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Paolo Javier – “Ladies & Gentlemen….Mr. Bob Harr

Paolo Javier
“Ladies & Gentlemen….Mr. Bob Harris.”



Do we call it a love story? Usually
love stories are sort of sappy.
I think of people dying in the end.



            You know I’ve always wanted
to shoot our movie. I always felt I could perform
well in it, given the kind of person that I am—
a man who’s neither sentimental nor a schmaltz,
but loves romance. I think it’s the greatest thing
in the world.



            For years, I’ve thought, I really wish I could
do that—be part of a reel of film in someone’s life
that makes you laugh & cry with each viewing. I see
others project their silvery dreams onto the screen,
but I always think it’s sort of like how one perceives
one’s self in one’s underwear—making oneself into some
sort of terribly hot person. But isn’t it great to just fall in love?



            I really thought I could do this, I’ve thought
about it for a long time, because every good romance
has comedy in it. Ask anyone: he’s got to be able to make
you laugh. You need that. We may never agree on Arnold
taking office, but we can agree on what’s funny. You make me
laugh, & we are the same, we’re not alone anymore, really.



            & it shouldn’t be painful, it shouldn’t end in death
or disease; it’s possible to be a romantic without being either
dead or sad or unfaithful. There is a way to live such a life
without hurting a single person.



            Because a man gets in a situation
where he either apologizes for his life,
or uses it to challenge what he wants
from the situation he finds himself in.



            Because I’ve been there, & I’m familiar
with that scene where your character’s on the horns
of a major dilemma, & the automatic thing is to
decide that this scene is more important than
any of the previous:



            “I would rather be with you here
than with anyone else in the world.”



            I’m really stoked by that
because it really is the opposite of what
you usually hear.



            Usually you hear how his wife’s a bitch,
or that his kids are a fucking nightmare, or how
they hate his guts. You know—people lying
to get through an uncomfortable moment.



            Not to make it sound melodramatic,
but when you’re in that scene & you don’t
take the easy way out, you always feel
so much better & so much more whole.
In the communal darkness of the cinema,
you listen to the person sitting next to you
think out loud about your performance:



            “Holy shit, I just didn’t hear
the same old crap from that guy.”



            Or like that moment you finally ask a friend
to respond to a reading given by your favorite poet, &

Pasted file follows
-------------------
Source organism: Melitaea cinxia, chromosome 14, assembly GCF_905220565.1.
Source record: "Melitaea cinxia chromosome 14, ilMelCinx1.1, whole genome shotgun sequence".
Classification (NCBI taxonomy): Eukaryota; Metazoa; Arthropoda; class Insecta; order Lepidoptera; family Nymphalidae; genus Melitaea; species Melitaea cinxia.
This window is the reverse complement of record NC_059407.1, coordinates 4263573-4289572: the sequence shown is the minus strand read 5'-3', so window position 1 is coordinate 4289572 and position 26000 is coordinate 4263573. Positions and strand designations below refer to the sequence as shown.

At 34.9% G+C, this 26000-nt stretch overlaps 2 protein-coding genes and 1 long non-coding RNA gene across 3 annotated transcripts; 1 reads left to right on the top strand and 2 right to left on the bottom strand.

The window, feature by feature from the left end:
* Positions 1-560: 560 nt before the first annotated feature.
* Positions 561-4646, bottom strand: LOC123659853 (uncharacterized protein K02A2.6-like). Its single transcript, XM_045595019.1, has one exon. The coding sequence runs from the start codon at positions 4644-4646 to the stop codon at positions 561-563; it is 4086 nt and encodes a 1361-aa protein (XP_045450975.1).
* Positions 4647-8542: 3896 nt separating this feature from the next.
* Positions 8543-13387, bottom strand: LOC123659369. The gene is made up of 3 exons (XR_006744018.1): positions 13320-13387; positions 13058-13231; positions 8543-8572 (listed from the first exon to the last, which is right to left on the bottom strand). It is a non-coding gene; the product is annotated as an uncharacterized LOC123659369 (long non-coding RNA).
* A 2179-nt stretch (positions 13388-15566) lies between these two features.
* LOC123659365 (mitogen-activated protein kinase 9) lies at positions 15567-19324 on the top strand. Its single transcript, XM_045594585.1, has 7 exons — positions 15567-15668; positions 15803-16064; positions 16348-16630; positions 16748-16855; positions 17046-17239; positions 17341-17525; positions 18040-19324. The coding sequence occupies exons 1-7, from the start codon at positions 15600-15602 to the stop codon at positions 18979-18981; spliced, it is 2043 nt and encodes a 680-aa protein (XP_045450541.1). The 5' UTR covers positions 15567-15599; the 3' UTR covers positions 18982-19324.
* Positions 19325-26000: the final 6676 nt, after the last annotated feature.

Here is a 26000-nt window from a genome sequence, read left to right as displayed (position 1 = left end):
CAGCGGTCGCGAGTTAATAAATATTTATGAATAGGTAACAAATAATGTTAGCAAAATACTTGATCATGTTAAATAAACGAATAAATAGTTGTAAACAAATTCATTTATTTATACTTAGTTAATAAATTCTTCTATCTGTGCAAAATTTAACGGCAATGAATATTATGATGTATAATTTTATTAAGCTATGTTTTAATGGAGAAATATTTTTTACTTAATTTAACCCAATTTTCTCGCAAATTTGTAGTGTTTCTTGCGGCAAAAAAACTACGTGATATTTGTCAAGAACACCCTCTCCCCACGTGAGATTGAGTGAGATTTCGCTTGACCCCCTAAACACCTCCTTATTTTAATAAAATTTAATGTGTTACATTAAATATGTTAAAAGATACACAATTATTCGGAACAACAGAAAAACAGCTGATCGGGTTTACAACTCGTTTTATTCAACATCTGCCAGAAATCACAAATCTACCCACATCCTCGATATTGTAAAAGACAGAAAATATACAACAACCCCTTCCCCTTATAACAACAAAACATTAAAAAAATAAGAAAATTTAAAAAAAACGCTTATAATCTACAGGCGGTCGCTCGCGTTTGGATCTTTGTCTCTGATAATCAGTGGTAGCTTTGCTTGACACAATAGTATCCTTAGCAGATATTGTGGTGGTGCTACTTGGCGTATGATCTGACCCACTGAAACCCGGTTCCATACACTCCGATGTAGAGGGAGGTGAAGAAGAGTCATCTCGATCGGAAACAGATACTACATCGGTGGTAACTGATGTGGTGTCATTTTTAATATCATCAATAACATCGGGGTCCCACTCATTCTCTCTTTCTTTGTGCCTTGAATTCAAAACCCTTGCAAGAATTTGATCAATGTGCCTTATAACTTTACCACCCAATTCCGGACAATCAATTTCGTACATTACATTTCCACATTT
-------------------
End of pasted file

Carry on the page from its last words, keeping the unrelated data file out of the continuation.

you take it as a given that her ensuing silence is
more the result of her lack of interest in it, rather than
her wonder over her exposure to poetry’s radiation,
when all of a sudden she mentions:



            “That is one nutty hospital.”



            Because I think when you’re not feeling great
you want to make a grand gesture. I’ve been
a grand-gesture guy in the past. & in all likelihood,
I will continue to be one in the future. However,
I don’t feel as grand gesture-ish as I once did.
Probably a good sign, don’t you think?



            It would have been a great night, an incredible night.
But it also would have made the rest of our characters’ lives
unsatisfying. I think that my character probably knew this,
but didn’t understand it completely. In order to circumvent
one thing from taking place, you do another thing that keeps it
from happening—I’m going to show you my warts, or
my tightey-whiteys with a huge rip in the center, so that
in-between our final scenes together, neither one of us ends up
shooting too many close-ups.



            Because you would have had to lead the rest of your life after,
& I could ruin your image of me now rather than do this other thing.



            Because you’re going to lead the rest of your life after,
& I could ruin the rest of your life now if you’ll let me.



            But I don’t want that.



            Oh my character was really in shape when he showed up.
He was really in shape. He was twenty pounds less than I will be
a month from now.



            He was Nic Cage. No, he was Rosanna Arquette.
Actually, he was much lighter than that. But he was really quite fit,
lean, & hungry, really hungry to work hard. Let us go to another world,
let us conduct our scenes in another country where neither one of us speaks
the language. & I thought, well, shit, you know, I’ve been in that situation.
I know how valuable it is to erase your regular stuff & just work,
not take anything more than you need.
                                                                         It’s very gratifying.



            For once, I just wanted to play the romantic lead.
& this time, he came through. Right up until the credits,
my character comes through. He turns out to be a romantic guy
who can sing, who can write books, who can even play golf.



            Before I go, let me lead you back to that scene
where my character walks onto the austere course
with Mt. Fuji looming in the distance. You know what—
he really crushes the ball. Two-ninety-five it was.
& I swear to you, his swagger, as he walks off the tee


                                                                         is absolutely real.

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